What is the largest audience that you ever played to?
110,000 at Lake Pontchartrain, Louisiana. The show was in the early '60s and included Roy Orbison and The Everly Brothers among others. A couple of nights before we played to 50,000 at the Gator Bowl in Jacksonville. Jerry Lee Lewis was also on the show and complained to the audience that they had eaten all the free hotdogs leaving none for him. Within seconds, hundreds of hot dogs were sailing like missiles towards the stage.
What was the funniest moment in your career so far?
A few years ago, I did a show at a cattle auction. One of the stables had been dressed up (they swept it out) for the big show. The joint was jumpin' when one of the cows got loose, burst into the room, knocking over tables and chairs and cowboy "what-not" and fell into line with about fifty fun lovers who were doing the bunny hop to "Walking With My Angel." The cow never quite got the Hop Hop Hop part!
After all these years do you still enjoy traveling and performing as much as when you were starting out?
My sons Jeff, Tom and Robb have been working with me for the past couple of years and it has been fan...tastic!!! They are excellent musicians and we all get along great. When I'm not working they perform in their own rockabilly band, The Vee's and enjoy a loyal following in the upper mid-west. Since I'm talking about family, I want to add that my daughter Jennifer is a graphic designer in Minneapolis. She gets the "first call" when we need art work for the studio. Back to performing...in addition to our shows here in the US, we've had an international year performing in Australia and England. September, 1995 we were invited to London to celebrate Paul McCartney's "Buddy Holly Week," sharing the bill with Carl Perkins and The Crickets and it was one "rockin' evening." At the end of the night McCartney climbed on stage for a rousing finale' of Holly's "Rave On." In contrast to that, June, 1996 we were invited to perform at Andrew Lloyd Webber's Sydmonton Festival and also for a post show celebration of the opening of his latest musical, "By Jeeve's." It was another spirit-filled mini-tour to remember. The party ended with Andrew joining us on stage for a version of the Everly's "Cathy's Clown." The joint was jumpin'!!! No, every night is not that eventful but I can honestly say that I am having more fun performing now than ever and I feel grateful for the many loyal friends and fans that I have come to know over the years. England has always been a special place to me, performing or just relaxing. I spent a lot of time there in my early years and it feels like a second home to me. Last year in a poll taken by UK magazine, "The Beat Goes On," I was thrilled to be voted number 1 "Best International Act."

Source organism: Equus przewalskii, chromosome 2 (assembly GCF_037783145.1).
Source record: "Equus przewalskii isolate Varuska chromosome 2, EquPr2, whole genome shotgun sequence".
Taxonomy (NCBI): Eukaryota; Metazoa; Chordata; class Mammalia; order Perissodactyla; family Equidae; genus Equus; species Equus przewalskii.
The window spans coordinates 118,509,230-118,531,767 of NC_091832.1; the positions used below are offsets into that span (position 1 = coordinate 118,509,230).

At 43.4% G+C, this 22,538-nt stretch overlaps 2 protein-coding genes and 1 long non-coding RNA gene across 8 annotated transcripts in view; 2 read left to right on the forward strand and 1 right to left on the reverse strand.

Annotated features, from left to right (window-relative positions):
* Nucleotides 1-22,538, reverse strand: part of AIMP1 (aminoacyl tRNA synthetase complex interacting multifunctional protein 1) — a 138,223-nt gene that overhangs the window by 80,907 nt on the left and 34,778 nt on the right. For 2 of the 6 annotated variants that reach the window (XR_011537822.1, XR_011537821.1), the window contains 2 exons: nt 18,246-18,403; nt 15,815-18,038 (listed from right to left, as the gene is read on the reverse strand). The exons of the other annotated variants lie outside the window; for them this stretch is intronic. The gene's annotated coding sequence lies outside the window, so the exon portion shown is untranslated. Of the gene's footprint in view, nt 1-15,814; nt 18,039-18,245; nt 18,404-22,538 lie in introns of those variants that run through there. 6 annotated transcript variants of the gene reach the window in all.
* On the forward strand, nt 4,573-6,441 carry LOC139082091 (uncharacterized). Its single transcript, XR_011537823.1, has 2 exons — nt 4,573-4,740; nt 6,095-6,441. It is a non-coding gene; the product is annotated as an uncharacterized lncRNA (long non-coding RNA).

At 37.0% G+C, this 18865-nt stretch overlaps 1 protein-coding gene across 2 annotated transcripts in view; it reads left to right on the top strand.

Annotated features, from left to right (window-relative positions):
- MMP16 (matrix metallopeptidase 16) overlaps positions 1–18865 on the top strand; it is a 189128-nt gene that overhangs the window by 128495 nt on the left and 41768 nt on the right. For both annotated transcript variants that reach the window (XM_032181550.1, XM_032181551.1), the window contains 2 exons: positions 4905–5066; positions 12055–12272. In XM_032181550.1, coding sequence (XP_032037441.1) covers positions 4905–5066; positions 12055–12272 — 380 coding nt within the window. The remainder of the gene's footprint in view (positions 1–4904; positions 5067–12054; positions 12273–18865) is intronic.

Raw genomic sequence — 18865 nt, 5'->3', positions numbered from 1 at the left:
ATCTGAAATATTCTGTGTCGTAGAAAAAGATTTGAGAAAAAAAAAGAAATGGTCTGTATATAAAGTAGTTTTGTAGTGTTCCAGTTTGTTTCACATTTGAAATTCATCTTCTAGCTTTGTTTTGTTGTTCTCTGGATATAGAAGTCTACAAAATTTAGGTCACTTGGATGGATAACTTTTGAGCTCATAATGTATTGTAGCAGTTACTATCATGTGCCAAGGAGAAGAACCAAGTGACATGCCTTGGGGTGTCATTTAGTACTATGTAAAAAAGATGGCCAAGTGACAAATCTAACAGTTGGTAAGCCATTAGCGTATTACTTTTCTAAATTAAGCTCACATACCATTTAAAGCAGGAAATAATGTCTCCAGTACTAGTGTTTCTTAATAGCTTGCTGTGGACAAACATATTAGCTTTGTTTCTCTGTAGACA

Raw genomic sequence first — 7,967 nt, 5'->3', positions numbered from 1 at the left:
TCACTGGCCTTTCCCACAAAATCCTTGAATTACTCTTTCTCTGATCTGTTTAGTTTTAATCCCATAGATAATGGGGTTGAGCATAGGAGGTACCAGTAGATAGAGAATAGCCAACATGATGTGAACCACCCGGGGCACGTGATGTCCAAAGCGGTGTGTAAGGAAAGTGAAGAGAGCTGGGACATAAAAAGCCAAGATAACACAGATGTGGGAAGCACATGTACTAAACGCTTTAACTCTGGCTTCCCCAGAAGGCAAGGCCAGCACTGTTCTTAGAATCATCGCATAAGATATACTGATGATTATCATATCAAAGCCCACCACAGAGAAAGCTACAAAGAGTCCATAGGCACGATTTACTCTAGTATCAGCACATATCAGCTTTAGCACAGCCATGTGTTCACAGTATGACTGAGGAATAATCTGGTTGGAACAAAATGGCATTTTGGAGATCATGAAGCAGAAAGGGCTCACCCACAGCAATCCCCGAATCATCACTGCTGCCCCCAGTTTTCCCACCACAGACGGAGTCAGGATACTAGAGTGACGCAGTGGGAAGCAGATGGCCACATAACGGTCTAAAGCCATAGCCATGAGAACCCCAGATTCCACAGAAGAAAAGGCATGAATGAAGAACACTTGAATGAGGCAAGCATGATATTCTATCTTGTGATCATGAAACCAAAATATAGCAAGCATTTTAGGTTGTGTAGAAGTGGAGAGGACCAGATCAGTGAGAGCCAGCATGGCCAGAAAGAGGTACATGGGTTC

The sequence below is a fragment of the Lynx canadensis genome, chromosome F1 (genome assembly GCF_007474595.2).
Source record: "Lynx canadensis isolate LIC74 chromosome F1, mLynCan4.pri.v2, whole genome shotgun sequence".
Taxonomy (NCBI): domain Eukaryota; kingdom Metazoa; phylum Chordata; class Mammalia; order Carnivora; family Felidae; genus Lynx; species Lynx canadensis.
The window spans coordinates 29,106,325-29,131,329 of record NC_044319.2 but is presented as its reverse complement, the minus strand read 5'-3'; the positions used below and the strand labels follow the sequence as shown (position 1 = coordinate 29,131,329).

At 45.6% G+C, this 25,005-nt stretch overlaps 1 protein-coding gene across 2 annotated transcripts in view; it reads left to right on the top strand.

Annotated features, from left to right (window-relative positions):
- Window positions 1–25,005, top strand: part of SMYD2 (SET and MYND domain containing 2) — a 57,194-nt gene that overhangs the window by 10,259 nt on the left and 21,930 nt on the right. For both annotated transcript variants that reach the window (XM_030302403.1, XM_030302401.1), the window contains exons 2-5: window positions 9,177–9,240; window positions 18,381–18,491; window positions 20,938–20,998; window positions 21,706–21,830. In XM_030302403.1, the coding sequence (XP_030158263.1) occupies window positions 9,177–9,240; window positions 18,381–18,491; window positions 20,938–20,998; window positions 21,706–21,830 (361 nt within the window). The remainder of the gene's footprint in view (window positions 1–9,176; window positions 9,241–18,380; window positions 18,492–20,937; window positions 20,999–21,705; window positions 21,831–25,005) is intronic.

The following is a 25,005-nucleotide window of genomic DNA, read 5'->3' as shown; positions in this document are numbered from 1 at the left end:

What career would you have followed it you hadn't become a musician?
I enjoy painting. Maybe I'd be in Cornwall painting pictures of old England. Or possibly I'd still be standing on the corner selling the "Fargo Forum."
Who has been the biggest influence in your life?
In the big picture, my wife Karen. In my early years it was my family, everybody sang and played something. My older brother Bill taught me how to play the guitar. Around that time it was Hank Williams, Hank Snow, Elvis and Buddy Holly and the Crickets.
Do you any new recordings?
Yes...new old ones! I always have a project or two in the works. "I Wouldn't Change A Thing" is the latest CD on Rockhouse. Cuts include: Whatever Happened To Peggy Sue, written by Tim Rice. Nanci Griffith and Brian Hyland help out on some of the vocals on the new CD. Two new releases have come out in England: "THE ESSENTIAL AND COLLECTABLE BOBBY VEE," a double CD containing 50 tracks including twelve un-issued tracks from the sixties; "Merry Christmas From Bobby Vee/ The Wonderful World Of Bobby Vee," two early albums on one CD.
EMI gold have recently issued a new double cd set full of rare or previously unreleased recordings called 'Rarities'